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Sanskrit

Sanskrit, the classical language of India, opens new worlds into timeless Hindu and Buddhist traditions and is critical for those interested in yoga and meditation.

Introduction

Sanskrit is the key to the civilisational treasures of Indian culture, history and thought. As the language of Hinduism, Buddhism and Jainism, Sanskrit provides direct access to a vast repository of literary, scientific and philosophical wisdom and is the primary language of classical Indian art, music, dance, literature and religion. Sanskrit is also essential for students of historical and comparative linguistics and provides a basis for the study of modern Indian languages.  Many of our students are yoga teachers or practitioners, adherents of Indian spiritual traditions, and students of South Asian heritage who wish to learn more about their cultural roots.

Program

The Sanskrit program at the ANU is unique worldwide as we teach the language as part of a living tradition. Unlike most other programs, we seek to balance the reception of the language with its production. In our class, in addition to the essential study of grammar and texts, our students learn to sing, chant and speak Sanskrit. Following the first year, during which we cover basic grammar and conversation, we explore some of the great classics of Sanskrit literature, including the epics, dramas, courtly poetry and philosophical texts. At the same time students explore the historical and philosophical setting in which these works evolved and the role they play in Indian culture. By the end of our program, our graduates are confident, competent and independent scholars, well prepared to embark on further research in Sanskrit studies.

Study options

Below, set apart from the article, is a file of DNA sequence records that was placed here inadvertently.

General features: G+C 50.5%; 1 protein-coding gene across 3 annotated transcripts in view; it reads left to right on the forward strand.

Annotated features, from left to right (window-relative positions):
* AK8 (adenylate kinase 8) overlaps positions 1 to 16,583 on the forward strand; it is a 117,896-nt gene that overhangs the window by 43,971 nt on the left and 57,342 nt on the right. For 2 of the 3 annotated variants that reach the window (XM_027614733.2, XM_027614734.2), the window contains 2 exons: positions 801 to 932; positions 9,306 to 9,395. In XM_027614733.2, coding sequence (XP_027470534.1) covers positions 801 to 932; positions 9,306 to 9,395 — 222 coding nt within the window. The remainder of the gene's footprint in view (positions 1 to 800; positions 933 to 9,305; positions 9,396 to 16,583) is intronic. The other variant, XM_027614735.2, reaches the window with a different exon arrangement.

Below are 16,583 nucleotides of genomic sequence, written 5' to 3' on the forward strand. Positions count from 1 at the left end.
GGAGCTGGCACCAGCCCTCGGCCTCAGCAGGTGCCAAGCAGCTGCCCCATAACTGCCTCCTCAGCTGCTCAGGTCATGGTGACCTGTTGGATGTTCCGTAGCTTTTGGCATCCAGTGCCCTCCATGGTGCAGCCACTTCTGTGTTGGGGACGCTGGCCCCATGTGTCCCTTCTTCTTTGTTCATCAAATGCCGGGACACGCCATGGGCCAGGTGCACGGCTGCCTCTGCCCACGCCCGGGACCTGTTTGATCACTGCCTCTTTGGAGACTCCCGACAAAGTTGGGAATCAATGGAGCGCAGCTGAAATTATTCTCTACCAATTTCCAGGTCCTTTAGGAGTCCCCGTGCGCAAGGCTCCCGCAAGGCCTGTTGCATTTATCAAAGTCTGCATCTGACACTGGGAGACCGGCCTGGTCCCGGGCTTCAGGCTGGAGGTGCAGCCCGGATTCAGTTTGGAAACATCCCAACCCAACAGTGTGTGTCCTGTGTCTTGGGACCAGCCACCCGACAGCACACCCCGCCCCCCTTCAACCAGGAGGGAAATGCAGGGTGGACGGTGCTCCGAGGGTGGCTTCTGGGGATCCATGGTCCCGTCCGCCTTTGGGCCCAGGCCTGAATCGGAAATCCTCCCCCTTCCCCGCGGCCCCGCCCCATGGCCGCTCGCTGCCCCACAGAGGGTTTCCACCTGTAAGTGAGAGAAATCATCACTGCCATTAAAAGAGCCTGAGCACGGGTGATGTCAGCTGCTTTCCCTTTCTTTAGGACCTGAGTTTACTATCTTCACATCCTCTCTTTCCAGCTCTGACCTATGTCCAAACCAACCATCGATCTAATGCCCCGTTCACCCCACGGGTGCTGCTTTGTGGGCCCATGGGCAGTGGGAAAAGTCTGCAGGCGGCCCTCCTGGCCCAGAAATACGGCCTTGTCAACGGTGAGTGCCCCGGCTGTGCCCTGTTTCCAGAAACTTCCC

Our program was one of the first at the ANU, and certainly the first Sanskrit program worldwide, to be offered with an entirely online option. Students may complete up to four years of Sanskrit with us at the rate of one course per semester. The first-year program is based on our award-winning 'Joy of Sanskrit' eText (ANU Press). Student work through conversation, chanting and written exercises each week, before meeting for a two-hour workshop each week. In class, we review the week's material, and sing, talk and compose together. In later years we also follow this 'flipped-classroom' model in which students work independently for up to eight hours before coming together in class to analyse, sing, and importantly, enjoy the material at hand. Students can complete a two-year minor, a three-year major or a four-year graduate diploma in Sanskrit. Our program is available to any ANU student, or to external students and interested members of the public through Open Universities Australia.

Undergraduate courses Sanskrit 1, Sanskrit 2, Sanskrit 3, Sanskrit 4, Sanskrit 5, Sanskrit 6, Sanskrit 7 and Sanskrit 8. See ANU Programs and Courses for postgraduate offers and study options for Major, Minor and Specialisations. See Open Universities Australia for studying Sanskrit 1-8 as subject.

The School of Culture, History and Language places a unique emphasis on in-country experience. For more information on exchange programs and in-country language opportunities, visit the ANU global programs or enquire education.chl@anu.edu.au.

Updated:  24 April, 2017/Responsible Officer:  Dean, ANU College of Asia & the Pacific/Page Contact:  CAP Web Team